You know you're supposed to embrace failure and practice empathy as an entrepreneur, so why do you still struggle to do it?
Embrace fear!Be authentic!Make genuine connections! You've probably heard this sort of entrepreneurial self-help advice about a million times, and probably you agree with it. Few would argue with the idea that dreaming big, being open to failure, and empathetic to others is the best way to make connections and live up to your full potential as a person and a business owner.
But by now you've probably realized this is far easier said than done.
"You’ve probably heard about the importance of empathy in design and communication work—of understanding others’ emotions and considering their feelings when we make things for them to use," she writes, noting, "Whitney Hess believes it’s the foundation of an 'environment that encourages collaboration, iteration, and risk.'"
So why are you failing to be fearless when it comes to empathy and risk?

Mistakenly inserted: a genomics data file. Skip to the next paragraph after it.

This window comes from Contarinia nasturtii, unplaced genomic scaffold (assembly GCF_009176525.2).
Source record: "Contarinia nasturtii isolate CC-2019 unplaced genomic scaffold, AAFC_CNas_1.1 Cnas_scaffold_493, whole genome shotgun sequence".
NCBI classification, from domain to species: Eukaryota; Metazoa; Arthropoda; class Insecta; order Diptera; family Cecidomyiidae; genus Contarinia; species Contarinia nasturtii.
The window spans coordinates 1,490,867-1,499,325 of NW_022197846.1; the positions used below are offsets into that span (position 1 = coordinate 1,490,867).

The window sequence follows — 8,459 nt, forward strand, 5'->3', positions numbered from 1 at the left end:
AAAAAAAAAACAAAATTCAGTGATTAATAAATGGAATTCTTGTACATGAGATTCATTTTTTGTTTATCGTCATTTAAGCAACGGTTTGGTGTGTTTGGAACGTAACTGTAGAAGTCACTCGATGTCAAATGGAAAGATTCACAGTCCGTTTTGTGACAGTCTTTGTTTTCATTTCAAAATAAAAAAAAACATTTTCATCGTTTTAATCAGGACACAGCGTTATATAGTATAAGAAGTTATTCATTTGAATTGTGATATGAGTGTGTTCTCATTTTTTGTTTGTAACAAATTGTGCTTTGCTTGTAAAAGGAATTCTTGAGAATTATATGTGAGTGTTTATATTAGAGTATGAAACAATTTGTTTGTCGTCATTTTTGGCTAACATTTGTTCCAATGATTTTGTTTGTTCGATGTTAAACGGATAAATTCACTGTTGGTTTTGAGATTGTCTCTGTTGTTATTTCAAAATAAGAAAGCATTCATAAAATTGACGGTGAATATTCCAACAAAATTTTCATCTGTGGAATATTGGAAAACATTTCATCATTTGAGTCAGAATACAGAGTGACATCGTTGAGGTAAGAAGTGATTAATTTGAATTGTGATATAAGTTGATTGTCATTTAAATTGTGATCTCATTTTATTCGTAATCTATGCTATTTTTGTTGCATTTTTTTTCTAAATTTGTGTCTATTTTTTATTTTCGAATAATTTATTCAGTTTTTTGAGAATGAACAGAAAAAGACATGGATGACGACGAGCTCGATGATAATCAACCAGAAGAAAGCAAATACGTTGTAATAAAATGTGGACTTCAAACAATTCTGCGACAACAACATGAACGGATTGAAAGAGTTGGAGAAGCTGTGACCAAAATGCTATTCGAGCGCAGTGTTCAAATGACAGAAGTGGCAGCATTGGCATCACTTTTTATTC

"We can’t begin being empathetic when another person arrives. We have to already have made a space in our lives where empathy can thrive. And that means being open—truly open—to feeling emotions we may not want to feel. It means allowing another’s experiences to gut us. It means ceding control. Empathy begins with vulnerability," she says, and vulnerability is very, very hard.
"There’s a safety in creating distance—in carefully managing perceptions and avoiding the things that make you feel unprepared and unworthy. It’s easier to get by when you have a buffer," she writes, "but that distance not only keeps you from greatness; it also numbs you. It protects you from your own emotions, sure. But it also makes it impossible to feel anyone else’s."
If this sounds at all familiar, the complete post, laying out Wachter-Boettcher's personal quest for empathy is a must read. But she isn't the only thinker stressing the fact that the foundation for connection and boldness—which are very sexy at the moment—is vulnerability, which decidedly is not. A funny but profound TEDx talk by the University of Houston's Brené Brown became a viral hit for making just this point. If you haven't seen it already, check it out below:
JESSICA STILLMAN is a freelance writer based in London with interests in unconventional career paths, generational differences, and the future of work. She has blogged for CBS MoneyWatch, GigaOM, and Brazen Careerist. @EntryLevelRebel